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Mickey Haller is asked by the District Attorney's Office to cross the aisle and be the prosecutor in the retrial of Jason Jessup. Through use of DNA testing a key piece of evidence from the 1986 trial was thrown out and Jessup's conviction has been overturned. Jessup was convicted of abducting and killing a young girl and dumping her body. Mickey is reluctant to take the case at first feeling that it is a losing proposition and against his nature as a defense lawyer but he is soon convinced to do it. He chooses Maggie McPherson, his ex-wife as his assistant and none other than his half-brother, Harry Bosch to be his investigator. Connelly does a masterful job of writing, using first person when the chapters are more about Mickey, and third person when the chapters focus on Harry. This style works quite well. As the story progresses Harry calls in the services of his old girlfriend Rachel Walling, who blends into the tale quite nicely. Haller tries to use his own experience as a defender to anticipate all the moves of his opponent in court and most times is quite correct in his assumptions. As Jessup is awaiting trial, he is allowed out and the press follows him around like he is a celebrity. This shows the ugliness of our society where vicious criminals can sometimes be admired Also people mistakenly think that if that if criminals are treated well, they will be your friend and change their ways. It is apparent that Jessup hasn't changed his ways and his nightly travels suggest that he is up to something. It is up to Mickey, Maggie and Harry to keep all their wits and work at constant overtime to make sure Jessup is taken down again before he can get his way. The book doesn't have as much action as past Bosch/Haller individual tales, but the courtroom dialogue exchanges are great and Harry's investigative talents are at their best. I hope Mr. Connelly can come up with more creative ways going forward to keep Harry and Mickey working together!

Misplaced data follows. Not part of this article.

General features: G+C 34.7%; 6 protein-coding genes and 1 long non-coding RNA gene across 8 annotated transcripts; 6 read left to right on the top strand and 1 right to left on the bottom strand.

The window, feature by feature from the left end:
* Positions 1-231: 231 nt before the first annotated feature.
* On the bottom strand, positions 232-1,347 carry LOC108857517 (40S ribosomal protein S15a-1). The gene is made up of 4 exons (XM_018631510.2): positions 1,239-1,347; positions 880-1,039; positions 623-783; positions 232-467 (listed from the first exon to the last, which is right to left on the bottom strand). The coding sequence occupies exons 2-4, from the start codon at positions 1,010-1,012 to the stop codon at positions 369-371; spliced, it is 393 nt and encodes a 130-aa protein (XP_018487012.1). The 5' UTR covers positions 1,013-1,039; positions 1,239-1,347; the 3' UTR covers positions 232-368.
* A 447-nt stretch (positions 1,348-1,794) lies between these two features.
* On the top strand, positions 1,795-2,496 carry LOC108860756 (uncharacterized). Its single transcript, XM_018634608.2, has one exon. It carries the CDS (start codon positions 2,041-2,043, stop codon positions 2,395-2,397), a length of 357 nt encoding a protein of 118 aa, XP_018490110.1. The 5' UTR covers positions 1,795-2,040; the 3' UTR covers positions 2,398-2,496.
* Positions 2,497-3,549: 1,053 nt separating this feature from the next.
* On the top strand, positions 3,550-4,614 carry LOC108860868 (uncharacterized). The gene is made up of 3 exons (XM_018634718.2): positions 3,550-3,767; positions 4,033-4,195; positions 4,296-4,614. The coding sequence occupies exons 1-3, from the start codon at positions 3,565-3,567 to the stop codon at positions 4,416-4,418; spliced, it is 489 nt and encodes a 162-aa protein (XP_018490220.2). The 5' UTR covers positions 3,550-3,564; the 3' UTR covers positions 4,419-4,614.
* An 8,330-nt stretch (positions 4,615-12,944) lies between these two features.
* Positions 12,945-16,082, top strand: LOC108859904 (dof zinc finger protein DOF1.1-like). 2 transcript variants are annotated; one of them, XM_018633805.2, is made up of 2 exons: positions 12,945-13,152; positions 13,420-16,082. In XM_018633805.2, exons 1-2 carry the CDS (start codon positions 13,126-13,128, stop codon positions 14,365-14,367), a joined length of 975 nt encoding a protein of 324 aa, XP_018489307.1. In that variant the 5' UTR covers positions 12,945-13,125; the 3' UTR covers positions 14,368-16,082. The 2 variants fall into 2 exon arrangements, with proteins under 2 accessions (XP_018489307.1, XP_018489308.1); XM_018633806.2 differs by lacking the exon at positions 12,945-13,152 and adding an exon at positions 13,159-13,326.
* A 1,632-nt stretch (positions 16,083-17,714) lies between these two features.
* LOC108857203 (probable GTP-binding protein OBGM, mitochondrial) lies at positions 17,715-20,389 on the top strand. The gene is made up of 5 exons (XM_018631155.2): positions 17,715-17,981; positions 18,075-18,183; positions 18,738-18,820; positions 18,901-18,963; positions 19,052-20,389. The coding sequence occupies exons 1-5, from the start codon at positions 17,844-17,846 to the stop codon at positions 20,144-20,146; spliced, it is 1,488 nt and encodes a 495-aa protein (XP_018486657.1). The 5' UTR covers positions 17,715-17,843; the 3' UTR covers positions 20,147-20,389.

Harry Bosch has always has always had a clearly defined job with the LAPD standing for the dead and being a voice for those that have had theirs silenced. The last few months have thrown him many curves with the death of his ex-wife and the incorporation of his daughter Madeline into his life full time but he still cuts through on a straight path. Michael Haller has also known what his job definition is until the day the District Attorney made the call and asked him to move across the aisle from defense attorney to prosecutor. The DA makes Mickey a one-time proposition Mickey does not want to turn down but truly questions if he can bear the burden of standing for the people and doing right by them. The opportunity being offered is to keep Jason Jessup, a child killer behind bars even though new DNA testing evidence can exonerate him and would potentially set him free after 24 years in prison. Mickey chooses his side and incorporates his ADA ex-wife, Maggie McPherson and Harry into the mix which makes the entire situation workable and possibly winnable. Mickey and Harry are half-brothers who have shared some case time but not even that interaction can prepare them for what they are about to face both personally and professionally together. Mickey has no intention of letting this killer walk and plans to use some of his favorite tricks against the high profile lawyer Jessup has working for him who may be clever but Mickey knows slick does not compensate for the facts and if he can find the key missing witness, reconstruct the police work and piece together fact from media hype he will not only win this but make it a slam dunk sending this murderer back to prison. As the trial moves forward and the days drag on Jessup becomes more intense and his actions more sporadic. The FBI profiler has concerns about what might happen when all the stress builds up and has to be released. The profiler also feels the original case started off in the wrong direction and once re-routed to its proper path Harry discovers something even more horrific may have happened all those years ago. Along the way Mickey and Harry form a bond that draws their daughters into the mix even though Harry is reluctant to start down this road. Harry has kept Mickey and that family connection at arm's length but now he knows Maddie needs family to help her recover from the loss of her mother and the transition of moving away from friends and living with him. Maddie is Harry's main focus in life and will do anything to make her happy even if it involves doing things that make her very unhappy with him. I admit openly to being a Harry Bosch fan and find that with age and the addition of the family angle he is even more interesting. The stories could not be told with another character even with Michael Connelly writing them and this is the one factor that shows in his story telling with Harry. Mr. Connelly respects his characters and writes them as if they lived next door and he can relate to them making them plausible to the reader. This story while a horrific nightmare for any parent does also show how venerable Harry has become in his personal life. He was Teflon before and nothing could touch him but now with his daughter in his life what was once armor is now ice cream.